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May 18, 2021

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Bronwyn Kidd

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From 26 till 28 January for its 20th year, screening a smorgasbord of the best short films from the Byron region, Australia and the world, across one cinema-packed short-film weekend at the Mullumbimby Civic Hall. The Echo spoke with longtime Festival director Bronwyn Kidd.

What are the highlights of this year’s Flickerfest?

With more than 2,500 entries received for Flickerfest this year and only 110 films chosen in competition, we are thrilled again to be presenting the best of the best of creative, inspiring and contemporary films from the world’s and Australia’s most talented filmmakers and bringing highlights of the Bondi program to Mullumbimby! I love all of the films we are screening but if I have to choose favourites my standouts are the hilarious Canadian animation. An Imagined Conversation with Kanye West And Stephen Hawking for its humour and quirk; the dramatic and thought-provoking Wren Boys from Ireland, which explores the theme of gay marriage – very timely considering our recent historical Yes vote; the insightful Australian short Miro, which explores the return of an Indigenous soldier to Australia after serving in World War II; and the delightful and heartwarming Fern, about a woman who loses her husband but finds a potted plant.

Twenty-seven years on, what can you say about the quality of Australian short filmmaking?

I’m super impressed by the talent that exists in the short-film community in Australia. So many unique and diverse voices are coming through that I was not seeing before digital took over from 35mm, making film production more accessible to a much broader range of voices. More than 40 per cent of our films in the program this year are from female directors and there’s a much broader cultural mix in general, which makes the program so much richer.

What do you look for when you select a film?

I look for a fresh perspective and a moving, creative and inspirational story that all blend together seamlessly on the screen to create that magic of cinema where we are inspired to see the world in a different way.

What are the biggest mistakes people make when creating a short film? Meaning, what are the elements that end up making a potentially good film hit the No pile?

Poor acting, underdeveloped scripts and clichéd storytelling are the worst mistakes filmmakers make. Being original is the key to great storytelling and spending the time to develop an original story that you are passionate about always makes a film shine and stand out.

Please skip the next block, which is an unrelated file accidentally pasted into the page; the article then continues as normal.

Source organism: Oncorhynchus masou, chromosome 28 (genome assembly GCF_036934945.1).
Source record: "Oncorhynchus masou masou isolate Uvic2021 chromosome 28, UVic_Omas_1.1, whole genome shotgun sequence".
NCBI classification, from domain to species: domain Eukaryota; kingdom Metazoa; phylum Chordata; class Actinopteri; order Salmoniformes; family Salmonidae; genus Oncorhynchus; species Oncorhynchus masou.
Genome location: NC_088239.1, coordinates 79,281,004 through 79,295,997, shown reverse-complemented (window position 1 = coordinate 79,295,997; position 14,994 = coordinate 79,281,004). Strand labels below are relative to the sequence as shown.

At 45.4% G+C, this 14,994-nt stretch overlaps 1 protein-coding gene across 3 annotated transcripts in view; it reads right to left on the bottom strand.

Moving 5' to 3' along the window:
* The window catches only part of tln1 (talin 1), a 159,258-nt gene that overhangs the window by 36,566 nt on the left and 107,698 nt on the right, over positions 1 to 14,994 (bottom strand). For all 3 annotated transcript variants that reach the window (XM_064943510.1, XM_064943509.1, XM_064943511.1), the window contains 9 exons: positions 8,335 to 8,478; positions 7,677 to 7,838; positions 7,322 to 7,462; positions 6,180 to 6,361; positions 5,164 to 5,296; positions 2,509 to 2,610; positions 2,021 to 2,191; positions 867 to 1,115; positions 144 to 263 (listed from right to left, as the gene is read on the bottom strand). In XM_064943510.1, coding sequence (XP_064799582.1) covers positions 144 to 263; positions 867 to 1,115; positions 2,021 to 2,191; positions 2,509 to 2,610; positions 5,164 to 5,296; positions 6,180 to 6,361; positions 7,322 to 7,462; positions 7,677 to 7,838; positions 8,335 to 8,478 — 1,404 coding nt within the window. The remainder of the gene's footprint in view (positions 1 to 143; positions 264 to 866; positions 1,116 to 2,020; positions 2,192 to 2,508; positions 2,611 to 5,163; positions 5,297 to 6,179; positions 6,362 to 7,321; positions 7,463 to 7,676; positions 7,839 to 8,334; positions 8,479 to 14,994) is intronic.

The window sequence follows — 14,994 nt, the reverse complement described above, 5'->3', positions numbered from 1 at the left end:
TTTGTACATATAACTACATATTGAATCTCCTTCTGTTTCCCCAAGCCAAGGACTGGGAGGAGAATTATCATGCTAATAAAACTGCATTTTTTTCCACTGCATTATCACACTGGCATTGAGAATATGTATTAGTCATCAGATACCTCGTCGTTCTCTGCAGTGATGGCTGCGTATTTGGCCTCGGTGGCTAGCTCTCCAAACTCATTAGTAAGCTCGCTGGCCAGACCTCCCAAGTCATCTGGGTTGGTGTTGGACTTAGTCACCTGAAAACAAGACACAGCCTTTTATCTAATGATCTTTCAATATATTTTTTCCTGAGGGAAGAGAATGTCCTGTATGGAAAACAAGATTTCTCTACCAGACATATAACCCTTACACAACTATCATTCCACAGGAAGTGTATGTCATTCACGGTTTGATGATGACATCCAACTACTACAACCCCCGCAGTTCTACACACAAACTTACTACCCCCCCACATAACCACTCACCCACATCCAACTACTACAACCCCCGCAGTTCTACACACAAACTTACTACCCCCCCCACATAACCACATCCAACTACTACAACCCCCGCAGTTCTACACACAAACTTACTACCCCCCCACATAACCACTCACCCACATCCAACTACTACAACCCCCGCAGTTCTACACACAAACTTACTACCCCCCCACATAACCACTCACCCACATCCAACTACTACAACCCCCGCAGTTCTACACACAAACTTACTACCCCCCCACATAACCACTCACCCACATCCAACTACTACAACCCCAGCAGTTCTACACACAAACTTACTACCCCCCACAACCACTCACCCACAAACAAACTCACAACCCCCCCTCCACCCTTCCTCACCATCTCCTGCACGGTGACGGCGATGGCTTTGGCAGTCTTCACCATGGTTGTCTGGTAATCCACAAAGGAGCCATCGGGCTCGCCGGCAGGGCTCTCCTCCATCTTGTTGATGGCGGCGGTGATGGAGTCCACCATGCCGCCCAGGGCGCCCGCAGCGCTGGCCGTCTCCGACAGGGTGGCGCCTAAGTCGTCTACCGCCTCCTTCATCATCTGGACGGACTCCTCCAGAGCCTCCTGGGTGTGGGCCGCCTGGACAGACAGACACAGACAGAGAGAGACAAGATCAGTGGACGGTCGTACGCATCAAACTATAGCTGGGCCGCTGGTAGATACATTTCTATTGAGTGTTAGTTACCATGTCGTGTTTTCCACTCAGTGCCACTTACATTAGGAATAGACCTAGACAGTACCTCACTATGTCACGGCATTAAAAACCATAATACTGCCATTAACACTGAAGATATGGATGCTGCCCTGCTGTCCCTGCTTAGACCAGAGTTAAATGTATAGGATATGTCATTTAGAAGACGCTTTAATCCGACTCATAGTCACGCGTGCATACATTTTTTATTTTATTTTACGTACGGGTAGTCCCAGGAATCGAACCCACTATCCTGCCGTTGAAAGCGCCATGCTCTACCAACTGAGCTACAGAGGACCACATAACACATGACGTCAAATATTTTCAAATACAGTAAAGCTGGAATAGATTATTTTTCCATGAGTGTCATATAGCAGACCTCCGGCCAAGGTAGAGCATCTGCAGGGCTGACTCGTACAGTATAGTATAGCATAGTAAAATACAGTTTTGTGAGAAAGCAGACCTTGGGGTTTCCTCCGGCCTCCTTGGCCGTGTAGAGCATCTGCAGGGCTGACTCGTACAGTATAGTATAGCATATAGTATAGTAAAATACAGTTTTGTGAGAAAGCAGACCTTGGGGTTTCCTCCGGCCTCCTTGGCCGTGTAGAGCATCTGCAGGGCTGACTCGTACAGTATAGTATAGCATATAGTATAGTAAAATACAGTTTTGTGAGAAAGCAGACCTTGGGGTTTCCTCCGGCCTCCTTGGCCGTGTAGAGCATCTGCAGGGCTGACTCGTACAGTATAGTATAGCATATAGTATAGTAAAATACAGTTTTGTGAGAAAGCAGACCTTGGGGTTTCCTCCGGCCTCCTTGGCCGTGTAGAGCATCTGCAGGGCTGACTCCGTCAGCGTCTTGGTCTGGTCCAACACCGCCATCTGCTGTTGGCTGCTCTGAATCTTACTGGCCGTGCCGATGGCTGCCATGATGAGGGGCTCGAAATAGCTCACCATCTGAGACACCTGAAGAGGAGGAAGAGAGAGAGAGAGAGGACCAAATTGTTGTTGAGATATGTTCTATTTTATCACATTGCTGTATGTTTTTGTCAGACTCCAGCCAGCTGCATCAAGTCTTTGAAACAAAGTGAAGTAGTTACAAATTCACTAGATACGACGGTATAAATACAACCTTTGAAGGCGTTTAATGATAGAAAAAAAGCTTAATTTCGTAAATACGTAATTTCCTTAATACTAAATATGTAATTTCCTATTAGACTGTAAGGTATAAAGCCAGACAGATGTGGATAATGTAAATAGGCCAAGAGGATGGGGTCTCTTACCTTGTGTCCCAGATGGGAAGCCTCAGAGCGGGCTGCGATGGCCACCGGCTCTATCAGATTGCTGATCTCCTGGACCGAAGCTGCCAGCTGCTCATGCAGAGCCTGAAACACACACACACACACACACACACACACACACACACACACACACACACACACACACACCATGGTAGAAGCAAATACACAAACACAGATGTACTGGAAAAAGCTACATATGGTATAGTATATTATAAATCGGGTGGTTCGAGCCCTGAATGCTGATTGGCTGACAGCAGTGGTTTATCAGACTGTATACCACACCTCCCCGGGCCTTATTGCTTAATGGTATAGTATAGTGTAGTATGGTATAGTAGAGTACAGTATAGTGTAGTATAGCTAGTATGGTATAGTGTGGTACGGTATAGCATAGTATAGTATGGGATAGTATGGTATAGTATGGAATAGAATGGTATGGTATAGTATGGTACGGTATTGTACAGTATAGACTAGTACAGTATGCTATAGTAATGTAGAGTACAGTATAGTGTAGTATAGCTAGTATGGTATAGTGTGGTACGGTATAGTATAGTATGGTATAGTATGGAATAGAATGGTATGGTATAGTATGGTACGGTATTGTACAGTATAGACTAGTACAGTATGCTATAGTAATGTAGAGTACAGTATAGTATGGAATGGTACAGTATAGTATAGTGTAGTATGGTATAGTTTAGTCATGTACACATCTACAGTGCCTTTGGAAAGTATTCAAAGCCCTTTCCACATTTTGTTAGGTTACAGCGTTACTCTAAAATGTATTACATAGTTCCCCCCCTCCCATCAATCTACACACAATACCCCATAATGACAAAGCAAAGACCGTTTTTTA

What are the challenges in running a short-film festival?

Festivals such as Flickerfest require an enormous amount of hard work and a dedicated team so this job is certainly not a nine-to-five one. Like all arts events, our biggest challenge is always the commercial versus culture dilemma and how to raise enough financial resources to maintain our festival at the world-class standard we now enjoy. I’m thankful we have some amazing partners who strongly support us in our vision of bring the best Australian and international shorts to audiences around the country and celebrate the very talented filmmakers who make them.

How has the Flickerfest tour built? Why do you think it’s important to take short films to regional centres?

The festival tour has grown enormously since it first started 21 years ago, owing both to the passion of audiences across Australia for seeing independent short films in their community and the dedication of our tour manager Shane Rennie, who is exceptionally community minded. Our team are very passionate about touring the films to regional audiences who would not otherwise get a chance to see such quality Australian and international shorts on the big screen. It’s always very satisfying to see the wonderful responses we get to the films each year across the country. I guess that’s why we’ve grown to deliver a 50+ venue national tour in 2018.

Why do you run a Byron Shorts? Do you do that anywhere else?

Byron All Shorts is Shane’s passion and I’m thrilled as a local that Flickerfest can support a northern rivers shorts competition alongside our tour program each year. Byron All Shorts is very much about growing the film industry here in the northern rivers and making it a sustainable and viable creative pursuit, while discovering and celebrating the unique talent that exists in the northern rivers. It’s always really exciting to see the talent coming through each year and the growth of the local film industry over the past ten years that Island Quarry have been presenting Byron All Shorts. We don’t run a local short-film competition alongside Flickerfest anywhere else in Australia so I’m thrilled that through Shane’s passion we can showcase and celebrate local filmmakers alongside Flickerfest in our home town.

What should we expect for this year’s Flickerfest?

Another great feast of amazing short films celebrating contemporary stories that resonate for our times with a smorgasboard of shorts from Australia, the northern rivers and across the globe, all encompassed in a wonderful community event that brings us all together. I’m really looking forward to it!

Friday–Sunday 26–28 January at the Mullumbimby Civic Hall. Season pass $55/45 |For tix and info go to iQ.org.au or flickerfest.com.au

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